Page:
On November 13, 2016, a stainless steel Patek Philippe reference 1518 (perpetual calendar chronograph wristwatch with moon phase) established a new World Record for the highest priced paid for any wristwatch at auction. After a bidding war that carried on for 13 minutes, the steel Patek 1518 sold for an unprecedented king’s ransom of $11,112,020 (CHF 11,002,000/€10,231,860). The stainless steel Patek 1518 was auctioned by Phillips auction house and was a part of a “trilogy” of Patek Philippe 1518s sold at the auction. And although they are huge and impressive prices paid and would headline almost any other auction, the pink gold and yellow gold models sold for a fraction of the price of the steel model — CHF 1,474,000 and CHF 598,000 respectively.
For many experienced collectors, a stainless steel Patek 1518 is the pinnacle
The rare 1518 in steel is one of only four examples known and was made in 1943. Of the four, three have at some point appeared at auction, with the last one selling over a decade ago. On February 22, 1944 this particular watch was sold to Joseph Lang of Budapest Hungary. In 1944 when this watch was purchased, the retail price for a reference 1518 in stainless steel was 2,265 Swiss Francs – only 500 Swiss Francs less than the gold version of this model. Most remarkably, also the 2nd example of reference 1518 in stainless steel was delivered to Lang on the same day. It is a mystery for whom these two watches were destined. However, both watches resurfaced in Hungary between the mid-1990’s and 2000’s.
The case maker Georges Croisier, later recognized as ‘Genevor SA’, manufactured the three stainless steel references made during the 1518s first production series. The inner casebook is stamped with the serial number 508’473 and underneath the number ‘1’, indicating that this particular watch was the first reference 1518 in stainless steel ever made. Another interesting detail is the last three digits of the case, ‘473’, are engraved on the inner side of the stainless steel bezel.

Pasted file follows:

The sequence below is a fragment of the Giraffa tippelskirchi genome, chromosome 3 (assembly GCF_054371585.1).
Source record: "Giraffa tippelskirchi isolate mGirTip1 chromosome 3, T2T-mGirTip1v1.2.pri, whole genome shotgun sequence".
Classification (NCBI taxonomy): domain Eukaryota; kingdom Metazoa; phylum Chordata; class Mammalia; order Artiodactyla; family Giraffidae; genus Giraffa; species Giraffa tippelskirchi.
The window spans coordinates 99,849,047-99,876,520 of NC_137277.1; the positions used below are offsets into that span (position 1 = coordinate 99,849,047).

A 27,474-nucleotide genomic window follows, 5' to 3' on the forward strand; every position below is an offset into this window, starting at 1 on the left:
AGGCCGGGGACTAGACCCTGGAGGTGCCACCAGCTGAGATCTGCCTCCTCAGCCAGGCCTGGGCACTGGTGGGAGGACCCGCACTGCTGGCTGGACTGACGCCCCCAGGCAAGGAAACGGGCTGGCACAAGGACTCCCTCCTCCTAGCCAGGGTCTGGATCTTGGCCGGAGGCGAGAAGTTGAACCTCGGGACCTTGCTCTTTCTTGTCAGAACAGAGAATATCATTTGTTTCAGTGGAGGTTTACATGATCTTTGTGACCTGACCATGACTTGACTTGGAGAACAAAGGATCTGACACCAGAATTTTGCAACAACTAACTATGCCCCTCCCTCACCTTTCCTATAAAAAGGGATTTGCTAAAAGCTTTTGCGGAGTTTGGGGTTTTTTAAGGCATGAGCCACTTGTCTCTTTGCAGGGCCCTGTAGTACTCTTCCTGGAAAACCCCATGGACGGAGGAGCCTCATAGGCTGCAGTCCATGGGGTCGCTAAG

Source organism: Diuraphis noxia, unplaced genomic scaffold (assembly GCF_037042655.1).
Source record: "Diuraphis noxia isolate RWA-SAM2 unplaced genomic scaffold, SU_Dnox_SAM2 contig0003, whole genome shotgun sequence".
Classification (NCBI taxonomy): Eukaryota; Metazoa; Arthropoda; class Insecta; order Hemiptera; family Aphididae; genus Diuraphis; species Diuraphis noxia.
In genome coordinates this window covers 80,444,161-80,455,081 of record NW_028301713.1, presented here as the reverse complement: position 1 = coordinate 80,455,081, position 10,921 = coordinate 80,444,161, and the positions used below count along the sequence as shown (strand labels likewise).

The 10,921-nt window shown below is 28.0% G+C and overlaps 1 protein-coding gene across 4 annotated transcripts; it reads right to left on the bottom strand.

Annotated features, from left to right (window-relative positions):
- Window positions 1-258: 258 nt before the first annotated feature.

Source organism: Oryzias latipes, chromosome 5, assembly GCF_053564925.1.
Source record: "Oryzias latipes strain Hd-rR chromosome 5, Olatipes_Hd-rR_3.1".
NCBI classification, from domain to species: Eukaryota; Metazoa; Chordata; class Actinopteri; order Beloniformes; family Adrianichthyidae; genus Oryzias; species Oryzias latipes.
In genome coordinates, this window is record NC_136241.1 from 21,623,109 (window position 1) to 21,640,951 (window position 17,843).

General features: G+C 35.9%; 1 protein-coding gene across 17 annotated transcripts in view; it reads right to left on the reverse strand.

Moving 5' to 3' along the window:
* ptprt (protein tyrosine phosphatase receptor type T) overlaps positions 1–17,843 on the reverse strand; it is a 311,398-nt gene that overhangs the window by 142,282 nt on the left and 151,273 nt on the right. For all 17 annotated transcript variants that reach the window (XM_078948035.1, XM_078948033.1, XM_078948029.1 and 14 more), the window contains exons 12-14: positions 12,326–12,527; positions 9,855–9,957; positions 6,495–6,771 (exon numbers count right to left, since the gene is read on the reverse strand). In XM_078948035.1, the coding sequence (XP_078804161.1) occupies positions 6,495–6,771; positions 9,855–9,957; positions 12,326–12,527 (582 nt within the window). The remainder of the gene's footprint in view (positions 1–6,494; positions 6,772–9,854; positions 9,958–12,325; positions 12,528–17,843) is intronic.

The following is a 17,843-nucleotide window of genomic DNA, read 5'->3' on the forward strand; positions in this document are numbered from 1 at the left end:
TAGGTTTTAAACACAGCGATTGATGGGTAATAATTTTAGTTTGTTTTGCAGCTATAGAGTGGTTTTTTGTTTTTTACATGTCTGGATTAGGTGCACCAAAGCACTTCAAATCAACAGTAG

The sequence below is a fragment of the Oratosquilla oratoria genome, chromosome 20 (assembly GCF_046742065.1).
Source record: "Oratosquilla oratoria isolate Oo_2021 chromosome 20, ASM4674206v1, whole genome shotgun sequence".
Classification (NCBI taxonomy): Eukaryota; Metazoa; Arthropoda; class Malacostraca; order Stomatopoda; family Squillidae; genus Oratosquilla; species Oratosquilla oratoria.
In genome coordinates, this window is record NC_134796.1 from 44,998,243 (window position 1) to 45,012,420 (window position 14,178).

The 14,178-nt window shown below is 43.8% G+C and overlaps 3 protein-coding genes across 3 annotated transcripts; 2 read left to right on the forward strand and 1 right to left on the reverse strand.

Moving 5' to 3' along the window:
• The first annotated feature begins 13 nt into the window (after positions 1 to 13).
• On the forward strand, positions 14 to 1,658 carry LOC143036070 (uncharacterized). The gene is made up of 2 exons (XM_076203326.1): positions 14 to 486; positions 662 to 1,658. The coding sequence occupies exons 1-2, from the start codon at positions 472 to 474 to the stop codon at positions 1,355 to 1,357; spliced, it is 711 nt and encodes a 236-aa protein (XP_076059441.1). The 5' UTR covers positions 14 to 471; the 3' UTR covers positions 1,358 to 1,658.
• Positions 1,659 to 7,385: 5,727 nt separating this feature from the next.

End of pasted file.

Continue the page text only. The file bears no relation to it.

The dial is spectacular, free of damage or harsh restoration, manufactured by Fabrique de Cadrans Stern Frères. It is engraved on the back with the last four digits of the movement number. To take it even one step further, on the back of the weekday wheel and the month wheel, the undersides of the discs are engraved on the back with the entire movement number, ‘863’193’ – all of which was done by hand. The dial is breathtaking in its beauty, and superbly preserved for a watch of its age. The raised black hard enamel signature and scales are all crisp, well-defined, and in remarkable condition.
Did You Know?
Produced from 1941 to the early 1950s, reference 1518 was the breakthrough model that defined the state-of-the-art when it was introduced. Reference 1518 was the company’s Renaissance, a rebirth of its founding principles of innovation married to tradition. The ‘innovation’ aspect of course being that reference 1518 became the world’s first perpetual chronograph wristwatch to ever be produced in a series by any manufacturer. Of the 281 pieces made, the majority of reference 1518 was encased in yellow gold, while approximately 20% were cased in pink gold. Scholarship has shown that during the reference’s 14-year production run, a total of only four 1518s are publicly known today to have been completed and to exist today in stainless steel. Stainless steel is by far the rarest case material that Patek Philippe chose to use during the mid-20th century for their complicated watches, considering the extremely high value of their movements. It is this utter scarcity, that today, some of the firm’s most important and valuable historic watches are those encased in steel. Steel complicated watches, for many, are the ultimate in distinction to collect. source: Philips